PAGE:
Nyanamoli’s translation is then simply a more idiomatic rendering of C.
Translated in this way, clearly the precept is to be interpreted as involving abstinence from alcohol itself, and not the state of intoxication and negligence to which alcohol leads.
And so we have two grammatically feasible parsings of the precept, mine and Kåre’s, which issue in conflicting interpretations. That being so, clearly grammatical analysis by itself is not adequate to demonstrate the precept’s meaning. At best we can use it to rule out some of the more far-fetched proposals (e.g., Roshi Kennett’s interpretation that it means abstaining from selling
Are there any other grounds for determining its meaning?
For those who trust the commentaries there can be no doubt at all that complete abstinence is enjoined, for in the commentarial view the consumption of even small amounts of alcohol is described as “involving blame” (savajja).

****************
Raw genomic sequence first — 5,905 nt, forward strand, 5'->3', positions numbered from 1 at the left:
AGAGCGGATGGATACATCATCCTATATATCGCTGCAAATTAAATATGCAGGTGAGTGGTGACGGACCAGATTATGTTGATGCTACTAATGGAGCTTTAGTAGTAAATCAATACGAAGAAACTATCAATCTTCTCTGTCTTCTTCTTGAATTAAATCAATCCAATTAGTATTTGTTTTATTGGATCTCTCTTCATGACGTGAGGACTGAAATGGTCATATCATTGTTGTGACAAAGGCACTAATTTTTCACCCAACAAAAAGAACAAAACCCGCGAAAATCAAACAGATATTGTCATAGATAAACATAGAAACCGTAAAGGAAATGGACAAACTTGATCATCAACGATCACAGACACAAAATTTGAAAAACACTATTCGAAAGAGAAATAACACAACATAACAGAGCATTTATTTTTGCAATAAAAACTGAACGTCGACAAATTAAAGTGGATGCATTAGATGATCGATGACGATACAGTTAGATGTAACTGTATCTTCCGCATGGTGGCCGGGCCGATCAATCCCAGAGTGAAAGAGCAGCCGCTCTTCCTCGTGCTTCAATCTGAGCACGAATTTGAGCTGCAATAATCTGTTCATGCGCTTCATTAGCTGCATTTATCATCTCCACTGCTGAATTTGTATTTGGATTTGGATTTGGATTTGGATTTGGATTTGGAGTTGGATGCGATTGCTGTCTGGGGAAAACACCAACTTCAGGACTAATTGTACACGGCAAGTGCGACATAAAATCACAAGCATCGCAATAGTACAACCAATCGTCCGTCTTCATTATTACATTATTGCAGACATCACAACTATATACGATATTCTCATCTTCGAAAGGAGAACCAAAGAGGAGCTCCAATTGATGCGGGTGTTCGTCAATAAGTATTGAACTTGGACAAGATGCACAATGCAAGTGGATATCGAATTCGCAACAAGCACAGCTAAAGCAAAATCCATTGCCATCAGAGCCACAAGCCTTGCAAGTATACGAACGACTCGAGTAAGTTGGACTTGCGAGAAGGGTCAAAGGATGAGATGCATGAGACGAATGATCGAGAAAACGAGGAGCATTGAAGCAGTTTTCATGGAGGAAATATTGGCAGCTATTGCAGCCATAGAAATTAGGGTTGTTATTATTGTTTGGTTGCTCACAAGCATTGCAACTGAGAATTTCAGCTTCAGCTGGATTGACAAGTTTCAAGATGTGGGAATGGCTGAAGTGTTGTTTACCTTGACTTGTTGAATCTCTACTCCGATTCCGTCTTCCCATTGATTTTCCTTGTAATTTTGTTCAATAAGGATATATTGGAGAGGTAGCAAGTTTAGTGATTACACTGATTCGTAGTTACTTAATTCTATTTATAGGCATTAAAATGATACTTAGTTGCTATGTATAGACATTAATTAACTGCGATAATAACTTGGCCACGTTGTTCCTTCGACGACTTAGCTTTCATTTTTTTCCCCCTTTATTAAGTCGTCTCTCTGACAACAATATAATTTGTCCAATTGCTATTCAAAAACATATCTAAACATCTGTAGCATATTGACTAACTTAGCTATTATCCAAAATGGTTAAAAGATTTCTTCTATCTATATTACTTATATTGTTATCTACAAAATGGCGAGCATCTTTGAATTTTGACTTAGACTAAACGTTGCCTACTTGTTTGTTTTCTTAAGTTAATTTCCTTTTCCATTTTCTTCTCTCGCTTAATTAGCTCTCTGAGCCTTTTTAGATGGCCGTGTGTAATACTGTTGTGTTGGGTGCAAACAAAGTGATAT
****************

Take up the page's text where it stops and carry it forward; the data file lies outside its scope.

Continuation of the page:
Likewise, for abhidhammikas there can be no doubt that complete abstinence is enjoined, for in the Abhidhamma the aaramma.na of the fifth precept is stated to be a ruupa dhamma. Alcoholic drinks are ruupa dhammas; intoxication and negligence are naama dhammas; therefore the object abstained from is alcoholic drinks, not intoxication and negligence.
For Sutta-only Theravaadins I suppose the matter might be a doubtworthy one, for I’m not aware of any Sutta passages that provide unambiguous support to either the abstinence or the moderation interpretation.
and how we should reconcile this with cultural and geographical norms.
I would say that the proper course is to evaluate these norms in the light of Dhamma, rejecting whatever in them is akusala and keeping in mind that the Dhamma goes against the stream.
Correct me if I’m wrong but the buddha only established this training rule after one of his followers was rewarded by villagers with alcohol for defeating a powerful naga, correct?